Dr. Jane De Gay
Virginia Woolf - Intertextuality - Influence - Allusion - Women writers - Romanticism - Shakespeare
Haunted Houses": Influence and the Creative Process in Virginia Woolf's Novels
This thesis argues that rather than being an innovative, modernist writer, Virginia Woolfs methods, themes, and aspirations were conservative in certain central ways, for her novels were influenced profoundly by the work of writers from earlier eras. This argument is developed both by demonstrating that Woolf was influenced by other writers, and also by exploring the dynamics of how this process of influence took place. The thesis contends that this process included identification with past writers and a longing for the literary past, which complicated Woolfs attempts to negotiate the past and its values.
After a chapter examining theoretical approaches to the concept of literary influence, the thesis makes a detailed study of Woolf's engagement with her influences in eight of her novels. Woolf s responses to influence are divided into three phases. In the first phase, up to the mid- 1920s, she wrestled with existing perceptions of the woman writer as she looked to female precursors as role models and struggled with their legacies. At the same time, she sought refuge from such a problematic inheritance by turning to her male precursors to try and gain covert access to the literary traditions which were thought to be the birthright of the men of her generation. In the second phase of her career, in the late 1920s, Woolf continued to deal with the absence of a ready-made tradition by elegizing writers she had known and the literary traditions they represented. In the process of mourning other writers, it is suggested, Woolf remade them in her imagination to be like herself. This process of identification continued in the third phase, in The Naves and Between the Acts, when Woolf drew on the work of Wordsworth and Coleridge, respectively, to explore and develop her mature identity as a writer.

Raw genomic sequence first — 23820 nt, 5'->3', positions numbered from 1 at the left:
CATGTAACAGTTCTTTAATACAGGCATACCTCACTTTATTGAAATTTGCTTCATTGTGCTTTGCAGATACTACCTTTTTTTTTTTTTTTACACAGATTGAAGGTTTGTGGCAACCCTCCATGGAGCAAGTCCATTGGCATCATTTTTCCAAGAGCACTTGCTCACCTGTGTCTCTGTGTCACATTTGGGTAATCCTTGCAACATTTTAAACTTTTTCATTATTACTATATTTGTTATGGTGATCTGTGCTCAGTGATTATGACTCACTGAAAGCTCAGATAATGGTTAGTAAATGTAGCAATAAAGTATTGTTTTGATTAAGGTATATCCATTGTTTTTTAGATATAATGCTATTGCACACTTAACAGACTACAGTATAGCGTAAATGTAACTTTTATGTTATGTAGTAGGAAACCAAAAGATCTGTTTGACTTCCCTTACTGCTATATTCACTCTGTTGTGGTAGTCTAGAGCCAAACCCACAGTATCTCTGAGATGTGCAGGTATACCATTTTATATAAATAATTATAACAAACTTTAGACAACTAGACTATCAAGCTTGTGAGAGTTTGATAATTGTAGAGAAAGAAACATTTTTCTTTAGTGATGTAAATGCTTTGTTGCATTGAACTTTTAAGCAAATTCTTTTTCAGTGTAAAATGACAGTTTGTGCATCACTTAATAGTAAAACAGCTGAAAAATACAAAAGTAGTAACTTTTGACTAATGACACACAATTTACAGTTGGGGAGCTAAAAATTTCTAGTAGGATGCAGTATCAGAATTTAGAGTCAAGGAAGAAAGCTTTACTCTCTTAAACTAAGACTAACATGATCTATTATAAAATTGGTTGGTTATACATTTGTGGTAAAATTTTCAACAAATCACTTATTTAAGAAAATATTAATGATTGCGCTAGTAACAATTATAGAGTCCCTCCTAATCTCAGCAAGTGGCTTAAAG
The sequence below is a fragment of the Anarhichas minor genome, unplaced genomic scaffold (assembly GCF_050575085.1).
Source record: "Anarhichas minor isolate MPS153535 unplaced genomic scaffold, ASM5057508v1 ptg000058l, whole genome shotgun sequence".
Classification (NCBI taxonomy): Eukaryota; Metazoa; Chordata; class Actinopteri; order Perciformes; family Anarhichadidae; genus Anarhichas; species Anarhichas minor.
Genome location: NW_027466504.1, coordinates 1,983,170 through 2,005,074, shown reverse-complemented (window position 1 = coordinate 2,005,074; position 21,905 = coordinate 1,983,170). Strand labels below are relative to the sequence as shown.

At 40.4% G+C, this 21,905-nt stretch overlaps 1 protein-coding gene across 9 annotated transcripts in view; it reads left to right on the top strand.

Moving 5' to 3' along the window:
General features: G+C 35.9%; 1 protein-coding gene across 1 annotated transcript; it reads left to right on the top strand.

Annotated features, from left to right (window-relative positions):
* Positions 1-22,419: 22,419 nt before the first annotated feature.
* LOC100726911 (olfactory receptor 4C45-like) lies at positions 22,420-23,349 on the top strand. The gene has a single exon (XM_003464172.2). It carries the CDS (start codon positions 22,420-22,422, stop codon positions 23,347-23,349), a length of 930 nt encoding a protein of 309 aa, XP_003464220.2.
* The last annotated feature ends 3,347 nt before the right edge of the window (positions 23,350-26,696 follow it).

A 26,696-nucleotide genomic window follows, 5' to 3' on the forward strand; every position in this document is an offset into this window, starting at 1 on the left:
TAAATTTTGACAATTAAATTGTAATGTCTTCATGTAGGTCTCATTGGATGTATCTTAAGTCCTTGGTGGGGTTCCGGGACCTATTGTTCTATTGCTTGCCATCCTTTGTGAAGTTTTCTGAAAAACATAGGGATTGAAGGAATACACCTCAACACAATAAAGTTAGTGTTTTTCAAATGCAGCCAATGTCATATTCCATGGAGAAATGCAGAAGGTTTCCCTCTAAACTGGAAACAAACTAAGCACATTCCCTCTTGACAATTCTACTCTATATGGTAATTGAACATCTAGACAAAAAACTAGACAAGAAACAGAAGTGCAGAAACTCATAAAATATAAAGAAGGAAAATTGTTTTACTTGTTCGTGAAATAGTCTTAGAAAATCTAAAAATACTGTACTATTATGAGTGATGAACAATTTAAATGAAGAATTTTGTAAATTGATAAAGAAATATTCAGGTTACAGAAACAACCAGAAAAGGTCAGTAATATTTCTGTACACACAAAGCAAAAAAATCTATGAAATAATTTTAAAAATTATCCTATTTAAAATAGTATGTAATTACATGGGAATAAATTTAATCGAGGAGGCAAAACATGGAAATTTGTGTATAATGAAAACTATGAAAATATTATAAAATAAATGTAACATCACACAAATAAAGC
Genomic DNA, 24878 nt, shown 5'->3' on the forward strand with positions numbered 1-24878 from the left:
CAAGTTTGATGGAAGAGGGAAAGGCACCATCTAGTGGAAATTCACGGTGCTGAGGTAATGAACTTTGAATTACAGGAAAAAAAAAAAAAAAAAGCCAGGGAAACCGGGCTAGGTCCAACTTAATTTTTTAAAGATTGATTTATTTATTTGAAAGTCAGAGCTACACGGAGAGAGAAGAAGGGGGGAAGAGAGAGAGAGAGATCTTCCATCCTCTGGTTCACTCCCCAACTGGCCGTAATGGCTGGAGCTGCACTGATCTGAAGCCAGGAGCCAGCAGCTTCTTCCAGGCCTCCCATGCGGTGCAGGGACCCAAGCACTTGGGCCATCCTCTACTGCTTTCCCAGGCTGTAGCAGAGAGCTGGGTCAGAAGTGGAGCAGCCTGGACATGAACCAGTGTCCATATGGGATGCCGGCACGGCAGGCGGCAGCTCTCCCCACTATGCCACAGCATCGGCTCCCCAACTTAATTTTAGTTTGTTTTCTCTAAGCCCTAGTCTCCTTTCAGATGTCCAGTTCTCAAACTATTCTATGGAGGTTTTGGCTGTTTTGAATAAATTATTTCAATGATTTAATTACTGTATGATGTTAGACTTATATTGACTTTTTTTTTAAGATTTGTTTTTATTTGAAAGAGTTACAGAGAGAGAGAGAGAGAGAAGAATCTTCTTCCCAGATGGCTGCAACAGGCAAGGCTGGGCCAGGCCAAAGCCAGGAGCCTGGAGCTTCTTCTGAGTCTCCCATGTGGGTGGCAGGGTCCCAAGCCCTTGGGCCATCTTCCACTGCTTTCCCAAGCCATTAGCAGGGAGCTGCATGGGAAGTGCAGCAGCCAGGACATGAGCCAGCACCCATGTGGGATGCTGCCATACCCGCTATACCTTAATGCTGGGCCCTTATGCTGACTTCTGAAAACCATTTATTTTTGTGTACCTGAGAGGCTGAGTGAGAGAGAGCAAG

Jane de Gay is Professor of English Literature at Leeds Trinity University and an Anglican Priest. Her latest monograph, Virginia Woolf and Christian Culture (Edinburgh University Press in June 2018), is a wide-ranging, comprehensive study which reveals that Virginia Woolf was profoundly interested in, and knowledgeable about, Christianity as a faith and as a socio-political movement. Her first monograph, Virginia Woolf’s Novels and the Literary Past (Edinburgh University Press, 2006), was the first book to explore Woolf’s preoccupation with the literary past and its profound impact on the content and structure of her novels.
Jane has published widely on Woolf and regularly gives academic papers and public talks. She was organizer of the 26th International Virginia Woolf Conference: Virginia Woolf and Heritage (16-19 June 2016), which brought over 220 international scholars to campus.
At Leeds Trinity, she is Deputy Director of Postgraduate Research and Co-Director of the Leeds Centre for Victorian Studies with Professor Karen Sayer
Before coming to Leeds Trinity in 1999, Jane was a researcher at the Open University, working on the Gender, Politics and Performance Project. As part of the project, she co-edited four books with Professor Lizbeth Goodman, including Feminist Stages (Harwood, 1996), a collection of interviews with feminist theatre-makers, at a critical moment when they were moving from grassroots theatre into the mainstream.
Jane was ordained as an Anglican Priest in 2009. She serves as Associate Priest at St Martin’s Potternewton in Leeds and contributes to the wider church as a Senior Reviewer of Theological Courses and Colleges and a Diocesan Advisor for candidates for ordination.